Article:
I.G.H.A. / HorseAid's Bureau of Land Management News

In his Own Words: A BLM Official Responds...

(The following was sent by Tom Pogacnik, chief of the Bureau of Land Management's Wild Horse and Burro Program, in response to the Associated Press report on the BLM's wild horse adoption program.)

The recent Associated Press article on the Bureau of Land Management's (BLM) wild horse adoption program gave readers the false impression that many of the animals adopted each year are sent to slaughter. This is just flat-out wrong.

The article does a terrible disservice to the thousands of people who invest their time, money and heart to provide these animals with good homes. It is rife with inaccuracies and relies heavily on speculation that cannot be verified. It also attributes comments to me that I did not make.

The BLM is committed to doing all that it can to ensure that wild horses are adopted by people who provide humane care. That is why BLM will not issue legal title for an animal until an adopter can prove that he or she has taken good care of the animal for at least a year.

During that time, the BLM tracks the animal through computerized records and spot checks adopters. The BLM has regulations that prohibit the sale of the animal, prohibit its use in rodeos, and prohibit neglectful treatment of the animal. The federal government prosecutes people who violate these laws.

For example, in the years 1985 to1995, the BLM investigated numerous possible violations related to the wild horse and burro program resulting in 125 convictions, despite the fact that these are often difficult cases to prove.

After one year of humanely caring for an animal, an adopter can apply for and receive legal title to a wild horse or burro. Once title is issued, the animal is private property. The BLM does not track horses and burros after title is issued.

However, if the BLM discovers that an adopter intends to sell the horse for slaughter, title will not be issued. The one-year waiting period serves as a deterrent to people who want to immediately profit by selling their titled animals.

The cost of caring for an animal for a year runs between $500 and $1,000 or higher, depending on the part of the country, making it economically impractical for people to immediately profit after title is issued.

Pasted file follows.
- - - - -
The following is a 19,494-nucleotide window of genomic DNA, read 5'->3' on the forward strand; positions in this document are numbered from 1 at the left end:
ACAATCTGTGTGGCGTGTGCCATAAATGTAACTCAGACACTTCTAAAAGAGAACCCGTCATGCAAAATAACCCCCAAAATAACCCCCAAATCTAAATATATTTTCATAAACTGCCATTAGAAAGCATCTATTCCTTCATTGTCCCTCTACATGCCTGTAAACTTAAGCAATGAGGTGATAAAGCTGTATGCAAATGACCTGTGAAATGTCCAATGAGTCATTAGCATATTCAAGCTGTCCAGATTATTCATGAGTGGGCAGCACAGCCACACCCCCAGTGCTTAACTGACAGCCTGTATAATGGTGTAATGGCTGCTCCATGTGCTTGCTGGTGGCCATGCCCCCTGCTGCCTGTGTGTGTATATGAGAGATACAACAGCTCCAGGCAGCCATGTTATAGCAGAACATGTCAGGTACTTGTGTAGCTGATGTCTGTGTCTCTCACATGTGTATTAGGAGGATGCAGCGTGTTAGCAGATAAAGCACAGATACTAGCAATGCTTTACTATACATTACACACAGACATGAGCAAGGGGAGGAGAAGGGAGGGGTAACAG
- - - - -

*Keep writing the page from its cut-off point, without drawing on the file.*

Despite these safeguards, do some wild horses that are titled and no longer under federal protection wind up in slaughterhouses? Obviously, some do. However, none of the animals cited in the article were federally protected. These animals were privately owned.

It is typical for most domestic horses to pass to new owners several times through sales and auctions throughout their lives. This does not mean that these animals end up at slaughterhouses. There is simply no data to support AP's claim that the majority of wild horses are trucked to slaughter.

Moreover, the assertion that I concurred with AP's claim is nonsense. I made no such statement and would not entertain that kind of speculation.

In addition, the article implied that BLM employees routinely profit by adopting wild horses and burros. The BLM does not give preferential treatment to employees in adopting wild horses and burros. They must abide by the same laws and regulations as everyone else.

Many BLM wild horse and burro specialists entered the program because of their love for the animals. The reporter spoke to several BLM employees who have adopted animals and have had title to them for years who are dedicated to their animals' care.

Unfortunately, those stories were not included in the AP article.

The BLM works hard to strike a balance between ensuring the humane care of these animals and respecting private property rights. Should BLM be responsible for these animals throughout their lives and not just until title is passed? That is a decision for lawmakers.

However, more than 150,000 animals have been adopted since the program first began in 1973. The cost to taxpayers to have the federal government care for these animals throughout their lives would be enormous.

Wild horses and burros have no natural predators and reproduce at rate of about 18 percent a year. The forage and water on the public range, which these animals share with wildlife and domestic livestock, cannot sustain unchecked horse and burro populations. Without intervention, the result for many animals would be a slow, gruesome death from starvation and dehydration.

Adoption is the best tool the BLM has for providing for the humane care of animals removed from the range. The BLM is careful to screen all adopters to make sure they have no convictions for inhumane treatment to animals and to ensure their facilities meet safety standards.

The adoption program is extremely popular with the public. We know that many adopters develop lasting relationships with their animals because we see them year after year as volunteers and at wild horse and burro shows throughout the country. These owners take great pride in their efforts to tame and train these wild animals.

The AP story paints a distorted picture; it is a disservice to the thousands of Americans who dedicate themselves to caring for wild horses and burros.


Thomas Pogacnik,

Chief of the Bureau of Land Management's Wild Horse and Burro Program

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